And then, the search traffic that allowed them to zero in on this -- on this suspect. And we still don't know who this person was. We still don't know what they -- exactly how they found him but they did zero in at a Round Rock hotel --
BRIGGS: Hotel, yes.
ROMANS: -- is where they got him.
LAVANDERA: Well, you know, what was interesting? Yesterday, as we -- by design, ATF and FBI and Austin police officials have been very forthcoming speaking out as much as possible trying to get -- using news media interviews and press conferences to help generate leads into this investigation, hoping that someone had seen something.
But what was interesting was after the news at the various FedEx distribution center started breaking, ATF officials, and FBI officials, and local police officials became much more tight-lipped. And it was interesting, in fact, late just last night just before the Goodwill false alarm situation developed, ATF officials and some other federal officials had said that comments about the case were going to be put on hold. I think the terminology was for "operational reasons."
So you kind of started getting a sense that perhaps because of these packages being dropped off at a drop-off point in Austin and then being found and discovered at these distribution facilities, that that was beginning to provide information and clues for investigators to begin -- to begin chasing down.
But I thought it was interesting yesterday afternoon you started really getting a sense of how the dynamic in how investigators were speaking out publicly about the case becoming much more tight-lipped. It kind of gave us that sense that something was starting to change.
BRIGGS: Ed Lavandera, some great reporting from Round Rock, Texas. We'll check in with you as more information becomes available and throughout "NEW DAY."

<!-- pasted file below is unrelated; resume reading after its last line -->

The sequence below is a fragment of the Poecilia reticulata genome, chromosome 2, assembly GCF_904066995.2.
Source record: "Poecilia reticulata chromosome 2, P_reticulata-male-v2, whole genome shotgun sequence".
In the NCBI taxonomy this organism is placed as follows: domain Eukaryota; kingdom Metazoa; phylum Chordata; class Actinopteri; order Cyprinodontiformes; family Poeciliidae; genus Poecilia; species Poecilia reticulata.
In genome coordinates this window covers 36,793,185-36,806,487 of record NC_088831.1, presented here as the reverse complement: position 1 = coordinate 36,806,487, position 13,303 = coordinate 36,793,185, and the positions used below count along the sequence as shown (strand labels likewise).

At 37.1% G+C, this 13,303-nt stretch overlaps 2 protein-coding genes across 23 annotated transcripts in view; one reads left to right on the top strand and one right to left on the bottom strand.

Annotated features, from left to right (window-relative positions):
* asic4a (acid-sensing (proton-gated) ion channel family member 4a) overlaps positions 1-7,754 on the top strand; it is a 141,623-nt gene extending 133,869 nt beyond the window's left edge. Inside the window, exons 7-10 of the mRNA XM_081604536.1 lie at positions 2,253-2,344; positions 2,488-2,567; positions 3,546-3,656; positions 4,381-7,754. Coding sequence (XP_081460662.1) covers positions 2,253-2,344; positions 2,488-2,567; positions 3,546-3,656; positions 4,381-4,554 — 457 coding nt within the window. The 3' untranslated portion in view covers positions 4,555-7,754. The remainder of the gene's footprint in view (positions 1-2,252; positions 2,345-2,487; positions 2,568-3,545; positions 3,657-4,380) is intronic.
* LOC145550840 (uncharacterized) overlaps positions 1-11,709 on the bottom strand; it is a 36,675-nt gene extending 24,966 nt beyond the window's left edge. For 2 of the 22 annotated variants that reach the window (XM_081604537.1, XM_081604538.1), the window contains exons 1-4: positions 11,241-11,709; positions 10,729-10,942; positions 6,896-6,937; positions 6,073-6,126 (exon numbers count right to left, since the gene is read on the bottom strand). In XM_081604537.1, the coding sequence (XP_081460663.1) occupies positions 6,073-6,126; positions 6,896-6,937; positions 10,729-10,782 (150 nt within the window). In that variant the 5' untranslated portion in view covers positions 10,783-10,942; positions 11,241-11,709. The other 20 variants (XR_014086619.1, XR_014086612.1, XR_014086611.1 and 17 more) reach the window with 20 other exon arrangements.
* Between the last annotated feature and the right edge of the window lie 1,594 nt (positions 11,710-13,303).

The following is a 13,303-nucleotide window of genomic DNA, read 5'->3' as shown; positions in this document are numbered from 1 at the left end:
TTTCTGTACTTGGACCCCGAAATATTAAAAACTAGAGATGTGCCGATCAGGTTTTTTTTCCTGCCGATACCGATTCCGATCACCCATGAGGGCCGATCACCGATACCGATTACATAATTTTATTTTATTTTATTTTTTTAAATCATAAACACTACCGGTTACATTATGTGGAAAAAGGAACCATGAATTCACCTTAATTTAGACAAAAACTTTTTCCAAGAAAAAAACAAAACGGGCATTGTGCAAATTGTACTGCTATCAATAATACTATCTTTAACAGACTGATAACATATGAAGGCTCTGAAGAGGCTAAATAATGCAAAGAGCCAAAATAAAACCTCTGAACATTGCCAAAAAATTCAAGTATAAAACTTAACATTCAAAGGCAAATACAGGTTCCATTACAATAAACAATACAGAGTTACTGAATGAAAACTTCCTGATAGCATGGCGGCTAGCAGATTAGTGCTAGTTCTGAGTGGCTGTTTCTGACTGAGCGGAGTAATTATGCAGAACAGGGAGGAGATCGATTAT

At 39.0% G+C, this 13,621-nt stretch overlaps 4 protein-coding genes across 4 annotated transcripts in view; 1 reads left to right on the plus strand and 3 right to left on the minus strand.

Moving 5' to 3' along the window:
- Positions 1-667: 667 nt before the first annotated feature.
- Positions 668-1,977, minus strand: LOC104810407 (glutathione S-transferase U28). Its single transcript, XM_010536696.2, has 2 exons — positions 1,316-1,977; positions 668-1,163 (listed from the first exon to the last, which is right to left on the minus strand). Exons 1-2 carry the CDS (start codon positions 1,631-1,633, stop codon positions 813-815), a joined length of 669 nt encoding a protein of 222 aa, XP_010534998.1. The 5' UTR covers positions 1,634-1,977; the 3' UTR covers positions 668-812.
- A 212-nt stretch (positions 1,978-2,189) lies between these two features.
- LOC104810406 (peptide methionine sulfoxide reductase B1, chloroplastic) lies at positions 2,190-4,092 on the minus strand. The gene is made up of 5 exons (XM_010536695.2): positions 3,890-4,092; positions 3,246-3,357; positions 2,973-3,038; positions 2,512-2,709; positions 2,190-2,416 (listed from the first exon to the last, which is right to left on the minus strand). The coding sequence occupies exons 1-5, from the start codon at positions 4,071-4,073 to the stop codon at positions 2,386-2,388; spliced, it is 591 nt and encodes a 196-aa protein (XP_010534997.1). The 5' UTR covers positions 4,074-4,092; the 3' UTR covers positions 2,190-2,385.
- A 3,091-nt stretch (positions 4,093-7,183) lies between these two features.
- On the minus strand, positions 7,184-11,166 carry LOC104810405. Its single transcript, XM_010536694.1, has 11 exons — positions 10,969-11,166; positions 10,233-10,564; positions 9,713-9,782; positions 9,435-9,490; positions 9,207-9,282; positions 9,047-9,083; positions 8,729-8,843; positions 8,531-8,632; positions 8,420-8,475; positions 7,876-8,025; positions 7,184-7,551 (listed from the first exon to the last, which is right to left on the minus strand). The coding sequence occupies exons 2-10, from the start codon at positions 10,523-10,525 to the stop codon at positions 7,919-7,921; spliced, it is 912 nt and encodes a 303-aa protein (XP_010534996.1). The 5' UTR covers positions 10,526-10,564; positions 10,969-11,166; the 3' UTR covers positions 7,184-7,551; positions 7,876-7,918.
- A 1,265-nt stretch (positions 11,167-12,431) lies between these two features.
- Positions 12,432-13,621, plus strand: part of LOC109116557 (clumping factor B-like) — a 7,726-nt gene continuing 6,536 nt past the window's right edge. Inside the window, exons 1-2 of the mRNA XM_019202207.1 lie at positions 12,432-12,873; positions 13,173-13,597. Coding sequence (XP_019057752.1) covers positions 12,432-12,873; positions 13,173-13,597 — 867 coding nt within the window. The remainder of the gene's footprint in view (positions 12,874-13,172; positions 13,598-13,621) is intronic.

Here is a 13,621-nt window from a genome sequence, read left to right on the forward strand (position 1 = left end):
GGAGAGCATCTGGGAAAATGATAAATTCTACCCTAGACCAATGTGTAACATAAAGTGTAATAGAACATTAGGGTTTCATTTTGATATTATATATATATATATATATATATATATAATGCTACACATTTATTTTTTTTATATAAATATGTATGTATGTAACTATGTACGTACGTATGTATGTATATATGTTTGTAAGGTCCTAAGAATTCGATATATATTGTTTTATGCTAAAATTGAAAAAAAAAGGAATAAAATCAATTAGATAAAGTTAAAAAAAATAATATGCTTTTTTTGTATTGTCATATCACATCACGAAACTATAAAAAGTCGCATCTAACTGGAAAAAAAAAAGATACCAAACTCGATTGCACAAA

But now joining us, CNN law enforcement analyst James Gagliano, retired FBI supervisory special agent. Spent 25 years with the Bureau. Good morning to you, sir.
JAMES GAGLIANO, CNN LAW ENFORCEMENT ANALYST, RETIRED SUPERVISORY SPECIAL AGENT, FBI, ADJUNCT ASSISTANT PROFESSOR, ST. JOHN'S UNIVERSITY, NEW YORK: Good morning.
BRIGGS: Let's talk about the police work here and the coordination between Austin police, the FBI, and the ATF. How key was the fact that FedEx was involved?
GAGLIANO: Very key because we know that there were cameras there so they were probably able to get a picture of the suspect. And then, just doing due diligence and good police work were probably able to find a location where that suspect potentially resided.
Once they were there I'm sure they got a search warrant. The search warrant allowed them to gain entry and I'm guessing once they were inside the digital exhaust that came off his laptop or his P.C. or his cell phones or whatever, were able to check out his search history. That brought up some interesting items that had been searched for and led to that dramatic, I guess, standoff early this morning in Round Rock.
[05:40:10] Just one thing, to look at the way that this thing enveloped the entire city of Austin.
The first three bombs -- packages dropped off on porches Christine, were on the east side of Austin. The tripwire was set off on the west side. Then you move down to the FedEx retail distro center where they were mailed from, the south part of Austin. And then last night, a northern suburb of Round Rock.